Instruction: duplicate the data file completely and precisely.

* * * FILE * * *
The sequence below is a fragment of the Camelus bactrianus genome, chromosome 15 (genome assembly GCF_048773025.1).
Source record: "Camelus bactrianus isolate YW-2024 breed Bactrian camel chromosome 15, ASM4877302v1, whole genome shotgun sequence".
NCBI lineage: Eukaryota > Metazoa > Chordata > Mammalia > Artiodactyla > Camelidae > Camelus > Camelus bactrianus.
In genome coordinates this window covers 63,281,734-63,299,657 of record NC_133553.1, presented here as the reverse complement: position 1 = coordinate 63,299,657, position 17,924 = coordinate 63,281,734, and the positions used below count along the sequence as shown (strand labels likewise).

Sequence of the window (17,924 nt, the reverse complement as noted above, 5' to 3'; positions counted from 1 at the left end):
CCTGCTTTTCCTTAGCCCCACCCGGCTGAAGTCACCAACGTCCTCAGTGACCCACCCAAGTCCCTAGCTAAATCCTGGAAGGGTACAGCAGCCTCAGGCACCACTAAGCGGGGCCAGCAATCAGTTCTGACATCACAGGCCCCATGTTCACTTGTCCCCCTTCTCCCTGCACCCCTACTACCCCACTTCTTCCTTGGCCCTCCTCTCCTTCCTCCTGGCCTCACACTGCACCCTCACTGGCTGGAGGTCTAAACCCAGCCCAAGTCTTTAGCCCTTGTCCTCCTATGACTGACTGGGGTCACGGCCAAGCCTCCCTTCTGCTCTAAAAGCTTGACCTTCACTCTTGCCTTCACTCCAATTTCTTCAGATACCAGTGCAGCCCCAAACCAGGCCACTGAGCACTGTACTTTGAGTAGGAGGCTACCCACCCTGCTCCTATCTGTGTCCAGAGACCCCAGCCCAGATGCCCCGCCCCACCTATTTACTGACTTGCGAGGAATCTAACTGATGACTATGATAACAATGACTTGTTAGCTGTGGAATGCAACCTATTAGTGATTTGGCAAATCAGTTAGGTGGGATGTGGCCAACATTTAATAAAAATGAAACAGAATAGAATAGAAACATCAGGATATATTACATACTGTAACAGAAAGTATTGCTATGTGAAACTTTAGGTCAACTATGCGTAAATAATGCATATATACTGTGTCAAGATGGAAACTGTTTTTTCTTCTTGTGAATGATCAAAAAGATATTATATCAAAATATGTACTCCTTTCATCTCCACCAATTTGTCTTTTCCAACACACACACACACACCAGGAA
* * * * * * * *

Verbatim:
The sequence below is a fragment of the Camelus bactrianus genome, chromosome 15 (genome assembly GCF_048773025.1).
Source record: "Camelus bactrianus isolate YW-2024 breed Bactrian camel chromosome 15, ASM4877302v1, whole genome shotgun sequence".
NCBI lineage: Eukaryota > Metazoa > Chordata > Mammalia > Artiodactyla > Camelidae > Camelus > Camelus bactrianus.
In genome coordinates this window covers 63,281,734-63,299,657 of record NC_133553.1, presented here as the reverse complement: position 1 = coordinate 63,299,657, position 17,924 = coordinate 63,281,734, and the positions used below count along the sequence as shown (strand labels likewise).

Sequence of the window (17,924 nt, the reverse complement as noted above, 5' to 3'; positions counted from 1 at the left end):
CCTGCTTTTCCTTAGCCCCACCCGGCTGAAGTCACCAACGTCCTCAGTGACCCACCCAAGTCCCTAGCTAAATCCTGGAAGGGTACAGCAGCCTCAGGCACCACTAAGCGGGGCCAGCAATCAGTTCTGACATCACAGGCCCCATGTTCACTTGTCCCCCTTCTCCCTGCACCCCTACTACCCCACTTCTTCCTTGGCCCTCCTCTCCTTCCTCCTGGCCTCACACTGCACCCTCACTGGCTGGAGGTCTAAACCCAGCCCAAGTCTTTAGCCCTTGTCCTCCTATGACTGACTGGGGTCACGGCCAAGCCTCCCTTCTGCTCTAAAAGCTTGACCTTCACTCTTGCCTTCACTCCAATTTCTTCAGATACCAGTGCAGCCCCAAACCAGGCCACTGAGCACTGTACTTTGAGTAGGAGGCTACCCACCCTGCTCCTATCTGTGTCCAGAGACCCCAGCCCAGATGCCCCGCCCCACCTATTTACTGACTTGCGAGGAATCTAACTGATGACTATGATAACAATGACTTGTTAGCTGTGGAATGCAACCTATTAGTGATTTGGCAAATCAGTTAGGTGGGATGTGGCCAACATTTAATAAAAATGAAACAGAATAGAATAGAAACATCAGGATATATTACATACTGTAACAGAAAGTATTGCTATGTGAAACTTTAGGTCAACTATGCGTAAATAATGCATATATACTGTGTCAAGATGGAAACTGTTTTTTCTTCTTGTGAATGATCAAAAAGATATTATATCAAAATATGTACTCCTTTCATCTCCACCAATTTGTCTTTTCCAACACACACACACACACCAGGAA